Fondant In The Fridge

Decorating By atasteofheaven Updated 15 Jan 2010 , 6:05pm by artscallion

atasteofheaven Posted 15 Jan 2010 , 2:51am
post #1 of 11

can anyone tell me why i shouldn't store a cake with fd on it in the fridge. if i don't store it there how or where would i store it if i have to deliver it the next morning

10 replies
cakesage Posted 15 Jan 2010 , 3:18am
post #2 of 11

If you store a fondant covered cake in the refrigerator it will build condensation when you take it out- the fondant will form sweat beads. The scientific reason is that sugar will pull in the moisture from the cold air and then release it when at room temperature. Fondant is a preservative for cake and will keep the cake fresh without the need for refrigeration. According to every cake decorating literature that I have read, your cake should be fine if left at room temperature-especially if its only for one day

CakeMommyTX Posted 15 Jan 2010 , 3:47am
post #3 of 11

As long as the fillings don't require refrigeration it should be fine left out.
I put all my cakes in the fridge and have no problems with condensation.
Sometimes they do get a little wet but it dries up.

atasteofheaven Posted 15 Jan 2010 , 5:41am
post #4 of 11


Tree02 Posted 15 Jan 2010 , 11:28am
post #5 of 11

I had the same question thanks for asking...

pattycakesnj Posted 15 Jan 2010 , 11:36am
post #6 of 11

I put my completed fondant cakes in a box on the counter, never in the fridge. If there are decorations on the fondant, gumpaste, RI, etc, the condensation wreaks havoc once it comes out. Fondant keeps the cake fresh so no need to refrigerate.

janeoxo Posted 15 Jan 2010 , 12:55pm
post #7 of 11

I never refridgerate, they go in an airtight box if not too big, if not then they are just in the cardboard deivery boxes and they last fine. Cake stays fresh and fondant is fine too. I made my own birthday cake on a Friday and did not have the first slice until the Monday and it was perfect. Honest it wont go stale if it is completely covered in fondant.

shannonlovebug Posted 15 Jan 2010 , 5:29pm
post #8 of 11

i put my fondant covered cakes in the fridge all the time, never had a problem. Maybe my fridge isn't very humid?

leslie2748 Posted 15 Jan 2010 , 5:43pm
post #9 of 11

SO GLAD this was brought up icon_surprised.gif)
My cakes too seem to have been fine at room temp...ahem, longer than a day LOL...
But I worry when it's for a large crowd. Can someone give me a good recipe for a filling that DOESNT require refridgeration? I LOVE IMBC...but I do admit to getting nervous. If there is an alternative that is just as yummy, PLEASE share icon_surprised.gif)

artscallion Posted 15 Jan 2010 , 5:58pm
post #10 of 11
Originally Posted by cakesage

...The scientific reason is that sugar will pull in the moisture from the cold air and then release it when at room temperature...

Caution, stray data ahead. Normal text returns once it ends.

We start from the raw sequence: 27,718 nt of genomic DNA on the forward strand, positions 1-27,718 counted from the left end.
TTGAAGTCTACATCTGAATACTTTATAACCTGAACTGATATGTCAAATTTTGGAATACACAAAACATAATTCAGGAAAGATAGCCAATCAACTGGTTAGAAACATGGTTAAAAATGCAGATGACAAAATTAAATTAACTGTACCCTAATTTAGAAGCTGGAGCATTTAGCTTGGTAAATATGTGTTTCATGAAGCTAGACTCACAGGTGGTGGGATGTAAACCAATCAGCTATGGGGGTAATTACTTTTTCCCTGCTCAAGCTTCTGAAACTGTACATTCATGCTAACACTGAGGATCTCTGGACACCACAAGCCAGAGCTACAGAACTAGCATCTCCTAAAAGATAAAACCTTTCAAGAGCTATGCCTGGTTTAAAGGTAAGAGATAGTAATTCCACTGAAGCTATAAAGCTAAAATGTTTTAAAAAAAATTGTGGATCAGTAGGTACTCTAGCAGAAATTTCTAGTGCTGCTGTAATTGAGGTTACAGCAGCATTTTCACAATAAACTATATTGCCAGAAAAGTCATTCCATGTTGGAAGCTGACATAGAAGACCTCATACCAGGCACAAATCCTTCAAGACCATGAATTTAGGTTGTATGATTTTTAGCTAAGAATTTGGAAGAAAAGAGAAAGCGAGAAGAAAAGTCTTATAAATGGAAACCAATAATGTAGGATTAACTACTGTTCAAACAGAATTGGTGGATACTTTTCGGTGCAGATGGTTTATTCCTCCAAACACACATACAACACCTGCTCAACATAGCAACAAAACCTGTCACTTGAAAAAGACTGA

Mmmm, actually, this is not how condensation occurs, cakesage. Condensation is not coming from inside the cake or from the sugar.

Cold air, by it's nature is dry air. (Winter always has lower humidity than summer. Air conditioned rooms are drier than non air conditioned rooms, fridges are ALWAYS dry, etc.) The reason for this is that water can only exist in the form of a gas in the air (humidity) above certain temperatures. The warmer the air, the more gaseous water it can hold. Once below a certain temperature, the gas changes form and condenses into liquid.

So, when the gas (humidity) in a warm room comes in contact with the surface of a cold cake, the humidity turns to liquid and collects on the cold cake surface.

This is the same thing that happens when condensation accumulates on the outside of your glass of cold pop on a warm day. The liquid that accumulates there is not pop being released from the glass. It's humidity in the air being turned to drops by the cold of your glass.

So, the way to avoid condensation on cakes when fridging or freezing, is to leave them wrapped when you take them out. This way, the condensation accumulates on the outside of the plastic wrap, not on the cake's surface. If the condensation were being released by the cake, you'd find condensation inside the plastic. But you don't.

artscallion Posted 15 Jan 2010 , 6:05pm
post #11 of 11
Originally Posted by shannonlovebug

i put my fondant covered cakes in the fridge all the time, never had a problem. Maybe my fridge isn't very humid?

Shannon, fridges are never humid. That's why you only see moisture in them under two circumstances:

1. When you put something steaming or wet in them, you may find moisture on teh shelves or walls. But that's because it's condensed on those cold surfaces as a liquid because it can't remain a gas in the air. The air in a fridge is always dry, even if the surfaces inside are wet.
2. When you leave the fridge door open, you get condensation inside the fridge. That's because you are letting the humid air from outside get into the fridge where it condenses on the cold surfaces. The air itself remains dry inside.

Today's science lesson has been brought to you by the letter 'H'.

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